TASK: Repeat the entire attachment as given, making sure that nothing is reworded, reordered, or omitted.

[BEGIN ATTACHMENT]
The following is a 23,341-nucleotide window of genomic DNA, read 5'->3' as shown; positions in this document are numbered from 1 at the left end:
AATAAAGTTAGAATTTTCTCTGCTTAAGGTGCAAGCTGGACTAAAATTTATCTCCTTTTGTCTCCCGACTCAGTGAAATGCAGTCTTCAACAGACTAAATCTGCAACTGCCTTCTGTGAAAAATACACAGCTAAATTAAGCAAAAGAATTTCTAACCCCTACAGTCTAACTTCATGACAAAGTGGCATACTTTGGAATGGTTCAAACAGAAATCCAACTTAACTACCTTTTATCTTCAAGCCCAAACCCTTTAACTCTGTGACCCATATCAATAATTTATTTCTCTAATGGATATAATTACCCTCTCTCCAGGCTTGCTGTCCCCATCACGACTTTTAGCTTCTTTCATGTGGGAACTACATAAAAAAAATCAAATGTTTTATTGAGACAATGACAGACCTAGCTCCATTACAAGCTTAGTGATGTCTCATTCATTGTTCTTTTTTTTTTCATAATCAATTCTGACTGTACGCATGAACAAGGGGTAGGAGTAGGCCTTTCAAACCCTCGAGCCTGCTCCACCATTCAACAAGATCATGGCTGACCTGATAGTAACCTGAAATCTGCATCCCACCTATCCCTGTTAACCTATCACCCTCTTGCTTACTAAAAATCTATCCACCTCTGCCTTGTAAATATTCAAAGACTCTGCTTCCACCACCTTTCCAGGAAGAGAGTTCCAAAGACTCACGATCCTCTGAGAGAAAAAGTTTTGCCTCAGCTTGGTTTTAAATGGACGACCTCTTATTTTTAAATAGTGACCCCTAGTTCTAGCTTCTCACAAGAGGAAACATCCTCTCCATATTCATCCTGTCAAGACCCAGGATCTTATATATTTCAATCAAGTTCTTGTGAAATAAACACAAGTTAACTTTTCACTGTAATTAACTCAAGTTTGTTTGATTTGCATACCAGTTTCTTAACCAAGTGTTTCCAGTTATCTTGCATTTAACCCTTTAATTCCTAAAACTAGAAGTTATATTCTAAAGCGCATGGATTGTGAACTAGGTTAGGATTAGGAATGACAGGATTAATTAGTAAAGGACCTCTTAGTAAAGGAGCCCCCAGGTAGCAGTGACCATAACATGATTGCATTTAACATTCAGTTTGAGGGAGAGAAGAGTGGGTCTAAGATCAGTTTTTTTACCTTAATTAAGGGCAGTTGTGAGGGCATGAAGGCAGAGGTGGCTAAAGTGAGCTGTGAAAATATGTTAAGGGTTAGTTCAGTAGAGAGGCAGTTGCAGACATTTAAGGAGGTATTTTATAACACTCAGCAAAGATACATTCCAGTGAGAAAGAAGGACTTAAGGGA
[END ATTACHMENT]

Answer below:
The following is a 23,341-nucleotide window of genomic DNA, read 5'->3' as shown; positions in this document are numbered from 1 at the left end:
AATAAAGTTAGAATTTTCTCTGCTTAAGGTGCAAGCTGGACTAAAATTTATCTCCTTTTGTCTCCCGACTCAGTGAAATGCAGTCTTCAACAGACTAAATCTGCAACTGCCTTCTGTGAAAAATACACAGCTAAATTAAGCAAAAGAATTTCTAACCCCTACAGTCTAACTTCATGACAAAGTGGCATACTTTGGAATGGTTCAAACAGAAATCCAACTTAACTACCTTTTATCTTCAAGCCCAAACCCTTTAACTCTGTGACCCATATCAATAATTTATTTCTCTAATGGATATAATTACCCTCTCTCCAGGCTTGCTGTCCCCATCACGACTTTTAGCTTCTTTCATGTGGGAACTACATAAAAAAAATCAAATGTTTTATTGAGACAATGACAGACCTAGCTCCATTACAAGCTTAGTGATGTCTCATTCATTGTTCTTTTTTTTTTCATAATCAATTCTGACTGTACGCATGAACAAGGGGTAGGAGTAGGCCTTTCAAACCCTCGAGCCTGCTCCACCATTCAACAAGATCATGGCTGACCTGATAGTAACCTGAAATCTGCATCCCACCTATCCCTGTTAACCTATCACCCTCTTGCTTACTAAAAATCTATCCACCTCTGCCTTGTAAATATTCAAAGACTCTGCTTCCACCACCTTTCCAGGAAGAGAGTTCCAAAGACTCACGATCCTCTGAGAGAAAAAGTTTTGCCTCAGCTTGGTTTTAAATGGACGACCTCTTATTTTTAAATAGTGACCCCTAGTTCTAGCTTCTCACAAGAGGAAACATCCTCTCCATATTCATCCTGTCAAGACCCAGGATCTTATATATTTCAATCAAGTTCTTGTGAAATAAACACAAGTTAACTTTTCACTGTAATTAACTCAAGTTTGTTTGATTTGCATACCAGTTTCTTAACCAAGTGTTTCCAGTTATCTTGCATTTAACCCTTTAATTCCTAAAACTAGAAGTTATATTCTAAAGCGCATGGATTGTGAACTAGGTTAGGATTAGGAATGACAGGATTAATTAGTAAAGGACCTCTTAGTAAAGGAGCCCCCAGGTAGCAGTGACCATAACATGATTGCATTTAACATTCAGTTTGAGGGAGAGAAGAGTGGGTCTAAGATCAGTTTTTTTACCTTAATTAAGGGCAGTTGTGAGGGCATGAAGGCAGAGGTGGCTAAAGTGAGCTGTGAAAATATGTTAAGGGTTAGTTCAGTAGAGAGGCAGTTGCAGACATTTAAGGAGGTATTTTATAACACTCAGCAAAGATACATTCCAGTGAGAAAGAAGGACTTAAGGGA